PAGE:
More soda; more walking

Let’s go with two days, two posts on soda (perhaps I need to re-name the sub-title of the blog)!  Anyway, maybe artificial sweeteners are harming your microbiome, but on the other hand, the high fructose corn syrup in regular soda is directly giving you diabetes.  From NYT:

High-fructose corn syrup is used to sweeten many processed foods and nearly all soft drinks.

The problem with the sweetener is that, unlike sucrose, the formal name for common table sugar, fructose is metabolized primarily in the liver. There, much of the fructose is transformed into fatty acids, some of which remain in the liver, marbling that organ and contributing to nonalcoholic fatty liver disease.

The rest of the fatty acids migrate into the bloodstream, causing metabolic havoc. Past animal and human studies have linked the intake of even moderate amounts of fructose with dangerous gyrations in blood sugar levels, escalating insulin resistance, Type 2 diabetes, added fat around the middle, obesity, poor cholesterol profiles and other metabolic disruptions.

Uh-oh.  But good news… turns out you can pretty much undo all the damage just by walking more:

But Amy Bidwell, then a researcher at Syracuse University, noticed that few of these studies had examined interactions between physical activity and fructose. That was a critical omission, she thought, because movement and exercise change how the body utilizes fuels, including fructose…

The second study, published this month in The European Journal of Clinical Nutrition, focused on blood-sugar responses to fructose and activity, and found equally striking changes among the young people when they didn’t move much. Two weeks of extra fructose left them with clear signs of incipient insulin resistance, which is typically the first step toward Type 2 diabetes.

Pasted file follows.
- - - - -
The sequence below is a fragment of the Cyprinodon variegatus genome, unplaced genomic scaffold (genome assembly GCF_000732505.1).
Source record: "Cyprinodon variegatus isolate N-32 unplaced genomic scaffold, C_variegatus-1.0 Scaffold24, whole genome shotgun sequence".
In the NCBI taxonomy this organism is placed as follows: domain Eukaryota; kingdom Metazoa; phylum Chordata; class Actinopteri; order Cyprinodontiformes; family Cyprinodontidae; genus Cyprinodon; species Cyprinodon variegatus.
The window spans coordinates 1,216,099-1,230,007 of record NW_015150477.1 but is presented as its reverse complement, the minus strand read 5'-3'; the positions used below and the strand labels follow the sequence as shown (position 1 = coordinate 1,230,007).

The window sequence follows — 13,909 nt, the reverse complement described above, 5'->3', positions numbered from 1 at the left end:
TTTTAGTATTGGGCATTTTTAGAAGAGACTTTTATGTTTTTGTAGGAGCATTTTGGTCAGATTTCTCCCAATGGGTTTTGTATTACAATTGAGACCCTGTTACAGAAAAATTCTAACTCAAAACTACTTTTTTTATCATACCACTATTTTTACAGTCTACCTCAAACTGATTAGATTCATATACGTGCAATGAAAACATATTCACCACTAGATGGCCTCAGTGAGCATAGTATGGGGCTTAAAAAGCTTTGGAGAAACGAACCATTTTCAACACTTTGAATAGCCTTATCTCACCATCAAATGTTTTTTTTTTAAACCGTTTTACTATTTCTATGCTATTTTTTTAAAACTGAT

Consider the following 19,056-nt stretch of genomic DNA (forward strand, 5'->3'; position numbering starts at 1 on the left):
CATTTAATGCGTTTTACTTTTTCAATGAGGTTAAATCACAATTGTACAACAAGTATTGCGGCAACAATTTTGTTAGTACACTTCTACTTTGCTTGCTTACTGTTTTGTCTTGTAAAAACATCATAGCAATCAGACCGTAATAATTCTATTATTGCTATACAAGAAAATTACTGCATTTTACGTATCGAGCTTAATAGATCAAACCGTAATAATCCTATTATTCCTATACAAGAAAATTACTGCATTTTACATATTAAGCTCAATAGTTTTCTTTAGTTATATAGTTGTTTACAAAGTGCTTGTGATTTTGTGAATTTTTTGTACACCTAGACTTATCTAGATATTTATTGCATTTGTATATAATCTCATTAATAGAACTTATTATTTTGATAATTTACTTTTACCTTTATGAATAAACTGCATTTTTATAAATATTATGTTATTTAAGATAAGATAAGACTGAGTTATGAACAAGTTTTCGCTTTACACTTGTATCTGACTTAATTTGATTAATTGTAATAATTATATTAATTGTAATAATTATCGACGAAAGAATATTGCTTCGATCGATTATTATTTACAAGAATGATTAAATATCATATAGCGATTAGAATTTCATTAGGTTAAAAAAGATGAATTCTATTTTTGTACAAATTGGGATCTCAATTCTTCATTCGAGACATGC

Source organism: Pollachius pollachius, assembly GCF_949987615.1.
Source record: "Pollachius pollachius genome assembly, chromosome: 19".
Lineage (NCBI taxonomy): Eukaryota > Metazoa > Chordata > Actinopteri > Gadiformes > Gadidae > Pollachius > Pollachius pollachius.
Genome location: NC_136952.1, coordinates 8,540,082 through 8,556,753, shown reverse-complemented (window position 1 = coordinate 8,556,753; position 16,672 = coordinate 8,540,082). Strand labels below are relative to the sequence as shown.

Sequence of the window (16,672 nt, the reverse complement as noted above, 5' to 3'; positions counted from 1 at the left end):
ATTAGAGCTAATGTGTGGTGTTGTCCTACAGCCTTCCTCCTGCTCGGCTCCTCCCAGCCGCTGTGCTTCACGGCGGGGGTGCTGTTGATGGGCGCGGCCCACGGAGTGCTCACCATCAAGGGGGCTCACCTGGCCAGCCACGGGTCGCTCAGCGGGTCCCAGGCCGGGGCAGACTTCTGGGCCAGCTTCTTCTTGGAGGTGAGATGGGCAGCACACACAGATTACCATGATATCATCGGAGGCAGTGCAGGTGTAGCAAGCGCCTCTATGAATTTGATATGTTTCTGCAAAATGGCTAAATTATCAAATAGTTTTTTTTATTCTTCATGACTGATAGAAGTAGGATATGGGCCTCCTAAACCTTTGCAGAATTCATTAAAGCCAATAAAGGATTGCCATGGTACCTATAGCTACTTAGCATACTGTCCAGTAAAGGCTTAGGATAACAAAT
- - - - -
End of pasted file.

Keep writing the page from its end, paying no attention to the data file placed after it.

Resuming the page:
But in both studies, walking at least 12,000 steps a day effectively wiped out all of the disagreeable changes wrought by the extra fructose. [emphasis mine] When the young people moved more, their cholesterol and blood sugar levels remained normal, even though they were consuming plenty of fructose every day.

Cool!  Around Christmas time I got myself a Fitbit Flex, which counts my daily steps among other things.  On days I jog (3-4 times/week), I generally hit 15,000 or so.  Though on day’s I don’t, I am usually short of 12,000.  Actually, what I’ve found is how little I actually move on weekends (hello, TV sports).  Good thing I’m sticking with aspartame then instead of HFCS :-).

About Steve Greene
Professor of Political Science at NC State http://faculty.chass.ncsu.edu/shgreene

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